Teacher resources and professional development across the curriculum
Teacher professional development and classroom resources across the curriculum
Learner Express: Modules for Teaching and Learning
Students use various problem-solving strategies to understand the cost of household items, as well as the partitive model of division. They share their reasoning and build on the reasoning of others to conceptualize the meaning of division. Run Time: 00:04:14
To understand the partitive model of division (fair sharing when the number of groups is known, but the amount to be shared is not), the third-graders at the Wilson Elementary School in Mequon, Wisconsin, use various problem-solving strategies to arrive at unit costs. In this lesson, they use household items brought to class by their teacher, Lorraine Bahr. With no traditional algorithm to rely on, students are encouraged to draw pictures, guess and check, make charts, or act out to determine the cost per ounce or cost per item of a product. Before beginning the unit cost assignment, the class discusses what information it needs to determine what a one-ounce serving of cereal costs. One group uses "guess and check" and "draw a picture" problem solving strategies to determine the cost of one pair of socks, based on the cost of a three-pack, and also the cost of one plastic zippered bag, based on the cost of a box of twenty. The students share their reasoning and build on the reasoning of others to conceptualize the meaning of the division operation.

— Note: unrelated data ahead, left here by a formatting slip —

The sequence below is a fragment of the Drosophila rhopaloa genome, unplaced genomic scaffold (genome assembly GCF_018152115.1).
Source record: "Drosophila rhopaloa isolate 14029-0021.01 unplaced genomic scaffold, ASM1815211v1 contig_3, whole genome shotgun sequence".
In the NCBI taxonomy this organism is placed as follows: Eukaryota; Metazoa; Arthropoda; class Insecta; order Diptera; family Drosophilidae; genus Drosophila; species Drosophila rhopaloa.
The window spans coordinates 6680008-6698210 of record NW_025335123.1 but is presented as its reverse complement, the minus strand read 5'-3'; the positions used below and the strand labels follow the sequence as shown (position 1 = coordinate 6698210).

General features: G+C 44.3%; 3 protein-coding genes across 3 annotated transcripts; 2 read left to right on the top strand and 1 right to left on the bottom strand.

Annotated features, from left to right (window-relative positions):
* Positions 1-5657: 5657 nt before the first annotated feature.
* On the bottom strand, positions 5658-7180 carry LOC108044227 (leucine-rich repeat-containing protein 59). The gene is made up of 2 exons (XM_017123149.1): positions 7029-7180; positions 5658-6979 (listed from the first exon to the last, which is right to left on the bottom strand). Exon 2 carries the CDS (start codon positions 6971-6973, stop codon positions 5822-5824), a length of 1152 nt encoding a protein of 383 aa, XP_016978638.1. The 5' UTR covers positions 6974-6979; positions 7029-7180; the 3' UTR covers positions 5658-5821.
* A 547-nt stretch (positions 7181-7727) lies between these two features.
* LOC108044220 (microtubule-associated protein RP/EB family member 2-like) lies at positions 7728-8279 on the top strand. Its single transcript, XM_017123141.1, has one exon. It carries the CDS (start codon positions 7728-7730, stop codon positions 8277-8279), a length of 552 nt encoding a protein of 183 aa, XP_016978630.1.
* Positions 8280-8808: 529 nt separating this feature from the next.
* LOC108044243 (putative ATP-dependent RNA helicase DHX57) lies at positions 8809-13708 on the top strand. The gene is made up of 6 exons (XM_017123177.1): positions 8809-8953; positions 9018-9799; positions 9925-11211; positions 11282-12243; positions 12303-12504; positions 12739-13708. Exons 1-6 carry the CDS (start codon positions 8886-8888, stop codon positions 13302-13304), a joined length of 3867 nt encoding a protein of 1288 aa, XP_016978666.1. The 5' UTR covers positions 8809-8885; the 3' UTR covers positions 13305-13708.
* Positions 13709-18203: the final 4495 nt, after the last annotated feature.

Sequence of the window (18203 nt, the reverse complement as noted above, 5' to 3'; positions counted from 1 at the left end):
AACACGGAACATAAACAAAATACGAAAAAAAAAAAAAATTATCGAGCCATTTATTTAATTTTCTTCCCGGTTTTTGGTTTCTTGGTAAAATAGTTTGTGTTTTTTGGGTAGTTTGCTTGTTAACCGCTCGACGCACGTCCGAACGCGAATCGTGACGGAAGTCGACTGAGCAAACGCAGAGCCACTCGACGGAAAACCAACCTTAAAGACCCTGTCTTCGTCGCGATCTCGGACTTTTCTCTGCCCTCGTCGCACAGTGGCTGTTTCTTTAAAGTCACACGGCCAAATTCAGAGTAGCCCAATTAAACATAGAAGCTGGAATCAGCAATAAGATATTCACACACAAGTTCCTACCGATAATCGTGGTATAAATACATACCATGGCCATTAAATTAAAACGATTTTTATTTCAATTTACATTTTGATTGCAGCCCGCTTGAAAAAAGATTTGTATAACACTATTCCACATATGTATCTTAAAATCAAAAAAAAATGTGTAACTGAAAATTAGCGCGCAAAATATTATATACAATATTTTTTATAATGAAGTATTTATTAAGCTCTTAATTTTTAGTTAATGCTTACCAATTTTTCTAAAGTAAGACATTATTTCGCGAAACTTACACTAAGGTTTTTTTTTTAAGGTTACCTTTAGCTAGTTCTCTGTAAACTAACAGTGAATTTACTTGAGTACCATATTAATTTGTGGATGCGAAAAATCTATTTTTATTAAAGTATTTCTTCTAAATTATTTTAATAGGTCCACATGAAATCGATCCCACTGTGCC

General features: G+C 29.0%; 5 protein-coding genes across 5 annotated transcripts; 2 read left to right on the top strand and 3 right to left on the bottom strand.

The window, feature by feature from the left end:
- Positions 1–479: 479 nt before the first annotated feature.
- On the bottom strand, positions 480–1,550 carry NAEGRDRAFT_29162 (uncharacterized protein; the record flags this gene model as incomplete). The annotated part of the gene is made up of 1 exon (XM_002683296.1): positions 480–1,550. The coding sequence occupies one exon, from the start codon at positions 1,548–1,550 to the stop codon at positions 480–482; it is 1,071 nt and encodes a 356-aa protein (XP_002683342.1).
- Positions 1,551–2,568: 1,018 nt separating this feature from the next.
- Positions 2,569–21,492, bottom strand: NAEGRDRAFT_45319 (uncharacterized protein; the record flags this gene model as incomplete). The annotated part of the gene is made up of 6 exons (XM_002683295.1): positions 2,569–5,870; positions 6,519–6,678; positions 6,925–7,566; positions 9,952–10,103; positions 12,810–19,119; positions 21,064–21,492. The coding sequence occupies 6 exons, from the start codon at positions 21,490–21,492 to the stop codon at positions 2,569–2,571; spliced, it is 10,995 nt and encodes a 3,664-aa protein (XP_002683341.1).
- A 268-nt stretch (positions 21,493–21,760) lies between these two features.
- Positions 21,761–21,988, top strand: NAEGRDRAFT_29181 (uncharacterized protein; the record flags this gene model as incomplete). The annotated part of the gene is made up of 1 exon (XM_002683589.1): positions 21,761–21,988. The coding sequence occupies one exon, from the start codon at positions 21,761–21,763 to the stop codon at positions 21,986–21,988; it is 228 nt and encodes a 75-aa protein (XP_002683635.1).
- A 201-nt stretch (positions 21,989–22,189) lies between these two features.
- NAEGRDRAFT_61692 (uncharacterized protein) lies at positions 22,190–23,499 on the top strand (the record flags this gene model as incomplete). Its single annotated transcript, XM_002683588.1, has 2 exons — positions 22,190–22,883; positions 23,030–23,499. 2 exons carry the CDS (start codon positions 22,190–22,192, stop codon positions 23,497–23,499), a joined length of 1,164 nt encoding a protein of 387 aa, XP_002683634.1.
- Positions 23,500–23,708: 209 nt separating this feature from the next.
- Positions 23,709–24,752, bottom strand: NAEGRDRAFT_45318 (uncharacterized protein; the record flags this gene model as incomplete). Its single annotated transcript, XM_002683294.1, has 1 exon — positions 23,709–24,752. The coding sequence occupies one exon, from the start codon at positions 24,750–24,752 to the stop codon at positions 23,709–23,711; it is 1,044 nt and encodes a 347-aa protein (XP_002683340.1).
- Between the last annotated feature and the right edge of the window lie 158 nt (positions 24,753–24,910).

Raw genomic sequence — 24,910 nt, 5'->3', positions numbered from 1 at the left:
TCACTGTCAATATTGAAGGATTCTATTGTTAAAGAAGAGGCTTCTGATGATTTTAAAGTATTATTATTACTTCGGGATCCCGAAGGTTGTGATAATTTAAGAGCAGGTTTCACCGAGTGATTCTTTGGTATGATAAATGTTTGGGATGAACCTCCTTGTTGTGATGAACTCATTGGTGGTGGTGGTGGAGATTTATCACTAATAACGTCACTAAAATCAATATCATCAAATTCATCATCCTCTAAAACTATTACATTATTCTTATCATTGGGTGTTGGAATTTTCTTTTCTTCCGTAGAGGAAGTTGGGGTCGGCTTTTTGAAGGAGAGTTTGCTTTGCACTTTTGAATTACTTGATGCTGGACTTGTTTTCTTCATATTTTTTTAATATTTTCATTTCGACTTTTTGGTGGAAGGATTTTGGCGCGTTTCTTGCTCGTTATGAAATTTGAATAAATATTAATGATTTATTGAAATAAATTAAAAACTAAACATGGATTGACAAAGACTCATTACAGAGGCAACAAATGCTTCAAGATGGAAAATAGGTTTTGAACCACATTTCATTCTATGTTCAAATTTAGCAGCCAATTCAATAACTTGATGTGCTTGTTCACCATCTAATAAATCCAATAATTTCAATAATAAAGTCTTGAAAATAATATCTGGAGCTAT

(Practice Standard)—Common Core Practice Standard #2—Reason abstractly and quantitatively—is in evidence in the group discussions of unit costs for a single plastic bag and a pair of socks. Students have no notions of quotients, dividends, and divisors, and no trusted division algorithm to use. They have a partitive division problem but no concept or context for thinking about division. Rather, these students rely on inventive abstract reasoning to conclude that distributing amounts across the total number of items produces a unit price. Once the students de-contextualize their problems and abstract the essence of them, they are asked to re-contextualize their problems to determine if the quantitative elements of their problems make sense.
(Content Standard)—Operations and Algebraic Thinking 3.OA—is the domain that encompasses the content of this lesson. These third-graders are just learning what it means to represent division problems as partitive distributions. This is an early foray into problems involving multiplication and division. The cost per unit problems they have encountered will help them "interpret whole-number quotients of whole numbers" and will help them describe contexts in which a number of shares can be expressed in a partitive division model or the number of groups can be expressed in a quotitive (measurement) division model.
How would you explain to students the difference between the partitive and quotitive models of division? Why is it important for teachers to understand the difference between these two models? Discuss the pros and cons of giving third-graders division problems with only integral solutions.
2. Reason abstractly and quantitatively
3.OA Operations and Algebraic Thinking